The Department of Trade and Industry launched the ninth iteration of the Industrial Policy Action Plan (Ipap) this week, reflecting on the attention paid to the programme and the government hopes vested in the industrial sector. But is it working? The short answer sadly is not really.
The department has put forward a long list of projects that it has facilitated and there is no doubt the government has invested valuable effort in the sector. Relations with organised business are not without their bumps but are generally good. The number of iterations of Ipap suggest real commitment and consistency by the department.
But the hard numbers tell a different story. Since the low point in the recession of 2008, manufacturing has cumulatively risen in real terms by about 15%. That is growth of a little more than 1.7 percentage points a year. It is better than the economy as a whole, so clearly something is working. But in the same period, the services sector grew cumulatively 29%, according to Statistics SA figures.
You have to ask whether the government should not be spending more effort on that sector, which is growing at double the rate. What is more, the manufacturing sector still has not reached the high point it hit in 2008 and has been more or less static since 2012. In the hermetically sealed apartheid economy, manufacturing constituted 23% of GDP; it now constitutes barely 13%.
By international comparisons, SA also lags. The international statistics website TradingEconomics records that over the same period Mexican manufacturing rose 31%. Mexico has a much larger industrial base than SA, but Indonesian manufacturing, is roughly the same size as SA’s, or at least it was — it rose 41% cumulatively over the same period. The difficulty is working out what the causes are of SA’s relative underperformance. SA has been unlucky in that it has not been part of a rapidly expanding region, like Indonesia. Neither does it have a very rich neighbour such as Mexico has. African growth has stalled and that has not helped either.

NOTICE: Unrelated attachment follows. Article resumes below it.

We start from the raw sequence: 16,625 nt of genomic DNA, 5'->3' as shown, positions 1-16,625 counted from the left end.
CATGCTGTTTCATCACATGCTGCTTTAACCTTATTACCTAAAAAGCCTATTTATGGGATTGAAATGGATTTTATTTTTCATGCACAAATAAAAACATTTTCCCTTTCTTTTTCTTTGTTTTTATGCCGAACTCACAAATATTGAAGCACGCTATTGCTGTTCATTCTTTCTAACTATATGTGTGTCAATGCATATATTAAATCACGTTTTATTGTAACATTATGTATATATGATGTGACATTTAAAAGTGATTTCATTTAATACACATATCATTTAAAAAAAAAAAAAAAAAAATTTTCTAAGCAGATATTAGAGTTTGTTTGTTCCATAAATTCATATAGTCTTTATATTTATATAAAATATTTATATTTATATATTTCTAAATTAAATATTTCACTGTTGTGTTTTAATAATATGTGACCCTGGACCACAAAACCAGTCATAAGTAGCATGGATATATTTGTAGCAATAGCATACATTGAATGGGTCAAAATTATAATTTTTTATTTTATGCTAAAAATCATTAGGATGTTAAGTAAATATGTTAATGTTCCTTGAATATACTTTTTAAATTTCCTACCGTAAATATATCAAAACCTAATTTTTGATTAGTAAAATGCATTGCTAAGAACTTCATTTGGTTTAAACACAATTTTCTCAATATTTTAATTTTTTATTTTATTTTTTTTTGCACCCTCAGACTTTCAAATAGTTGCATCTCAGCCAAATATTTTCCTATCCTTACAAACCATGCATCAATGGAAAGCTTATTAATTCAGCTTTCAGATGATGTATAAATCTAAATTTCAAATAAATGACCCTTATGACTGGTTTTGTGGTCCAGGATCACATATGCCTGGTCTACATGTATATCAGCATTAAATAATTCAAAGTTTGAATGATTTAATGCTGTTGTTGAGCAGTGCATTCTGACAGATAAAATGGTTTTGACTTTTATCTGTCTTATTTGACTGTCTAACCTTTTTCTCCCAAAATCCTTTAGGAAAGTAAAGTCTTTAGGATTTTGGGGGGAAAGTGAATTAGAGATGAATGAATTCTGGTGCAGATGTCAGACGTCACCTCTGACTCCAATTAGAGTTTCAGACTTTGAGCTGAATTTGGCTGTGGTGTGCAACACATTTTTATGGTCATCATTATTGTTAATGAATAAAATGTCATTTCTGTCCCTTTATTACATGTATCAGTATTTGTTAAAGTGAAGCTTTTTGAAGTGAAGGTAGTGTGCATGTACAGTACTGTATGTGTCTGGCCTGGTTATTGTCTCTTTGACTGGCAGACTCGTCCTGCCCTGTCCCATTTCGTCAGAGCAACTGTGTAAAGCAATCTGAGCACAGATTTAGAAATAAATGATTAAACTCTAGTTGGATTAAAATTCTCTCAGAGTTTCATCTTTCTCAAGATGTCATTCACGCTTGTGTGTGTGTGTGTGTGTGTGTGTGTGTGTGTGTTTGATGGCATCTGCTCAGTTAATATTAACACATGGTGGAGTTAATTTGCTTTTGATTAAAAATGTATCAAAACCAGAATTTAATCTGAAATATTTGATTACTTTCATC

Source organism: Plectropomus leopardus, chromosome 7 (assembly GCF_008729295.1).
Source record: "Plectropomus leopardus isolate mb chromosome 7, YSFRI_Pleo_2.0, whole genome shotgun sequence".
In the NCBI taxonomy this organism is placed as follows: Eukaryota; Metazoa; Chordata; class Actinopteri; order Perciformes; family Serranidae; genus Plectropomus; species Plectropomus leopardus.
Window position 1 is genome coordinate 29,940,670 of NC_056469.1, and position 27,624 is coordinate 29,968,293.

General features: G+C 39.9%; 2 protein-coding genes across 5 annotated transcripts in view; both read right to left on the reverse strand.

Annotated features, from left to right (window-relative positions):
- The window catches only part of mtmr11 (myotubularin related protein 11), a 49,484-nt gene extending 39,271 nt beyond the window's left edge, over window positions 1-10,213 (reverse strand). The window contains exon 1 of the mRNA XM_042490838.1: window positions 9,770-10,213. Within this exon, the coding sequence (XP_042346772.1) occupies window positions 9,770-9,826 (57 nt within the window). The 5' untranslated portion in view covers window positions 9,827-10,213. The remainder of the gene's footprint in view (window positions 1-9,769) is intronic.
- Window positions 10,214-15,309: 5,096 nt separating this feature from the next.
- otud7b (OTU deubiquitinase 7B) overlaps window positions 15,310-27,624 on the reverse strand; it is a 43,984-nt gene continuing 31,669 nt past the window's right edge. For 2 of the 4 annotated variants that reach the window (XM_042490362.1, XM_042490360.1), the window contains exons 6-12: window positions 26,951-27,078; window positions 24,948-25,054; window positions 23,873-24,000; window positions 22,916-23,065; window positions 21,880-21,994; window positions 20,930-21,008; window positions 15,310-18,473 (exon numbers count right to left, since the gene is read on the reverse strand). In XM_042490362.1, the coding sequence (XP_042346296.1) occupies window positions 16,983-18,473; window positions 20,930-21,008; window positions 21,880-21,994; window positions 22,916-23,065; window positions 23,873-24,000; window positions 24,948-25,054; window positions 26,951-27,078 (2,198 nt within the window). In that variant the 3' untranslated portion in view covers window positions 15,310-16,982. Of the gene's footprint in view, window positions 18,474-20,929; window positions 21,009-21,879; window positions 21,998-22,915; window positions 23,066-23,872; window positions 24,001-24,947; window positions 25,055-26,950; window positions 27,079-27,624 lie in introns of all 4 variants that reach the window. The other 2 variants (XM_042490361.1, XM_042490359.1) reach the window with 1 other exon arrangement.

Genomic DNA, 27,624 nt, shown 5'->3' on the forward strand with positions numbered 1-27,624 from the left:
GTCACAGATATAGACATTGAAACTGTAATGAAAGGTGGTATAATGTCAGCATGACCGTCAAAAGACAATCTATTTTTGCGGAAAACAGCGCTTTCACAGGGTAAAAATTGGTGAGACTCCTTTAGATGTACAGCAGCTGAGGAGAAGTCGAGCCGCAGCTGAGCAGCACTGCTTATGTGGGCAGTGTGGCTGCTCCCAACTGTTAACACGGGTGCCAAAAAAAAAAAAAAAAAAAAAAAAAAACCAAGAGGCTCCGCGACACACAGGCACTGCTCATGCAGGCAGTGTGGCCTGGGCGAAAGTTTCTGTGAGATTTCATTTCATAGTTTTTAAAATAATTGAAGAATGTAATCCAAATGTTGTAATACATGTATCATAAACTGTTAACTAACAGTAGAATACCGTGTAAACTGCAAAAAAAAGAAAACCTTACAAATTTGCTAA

SA has made an enormous hash of its mining sector, which contrived to miss much of the commodity boom of the early 2000s and then slumped into a moribund state. Much of SA’s manufacturing historically was linked to the mining sector. In fact, the interactions between sectors is a problem for the government and industry. From within the government, it is crucial that there should be alignment across departments.
At the moment, there just isn’t. Hence all the efforts made by the Department of Trade and Industry are negated by, for example, the Department of Mineral Resources, which is focused almost entirely on social and environmental factors and has very little apparent interest in increasing the amount of ore mined. Industry is also a problem. Manufacturing improvements require alignment across the entire value chain. In some industries it takes place; in others it is lacking – much to the frustration of the trade and industry.
In government, it is crucial there should be alignment across departments
Announcing the ninth iteration of Ipap, Trade and Industry Minister Rob Davies bent over backwards to declare fealty to the concept of "radical economic transformation". In his mind, this constitutes "putting coherent initiatives together that can begin to shift the productive base of our economy away from the inherited colonial division of labour and create decent sustainable jobs". Investors think it means the government is intent on covering them in a suffocating blanket of prescriptive requirements and that it is generally impervious to rationality. For this reason, among others, business confidence remains deep in negative territory.
Manufacturing can supply the "missing middle" in the economy, but it needs a tailwind of confidence and alignment, not a headwind of political restraint.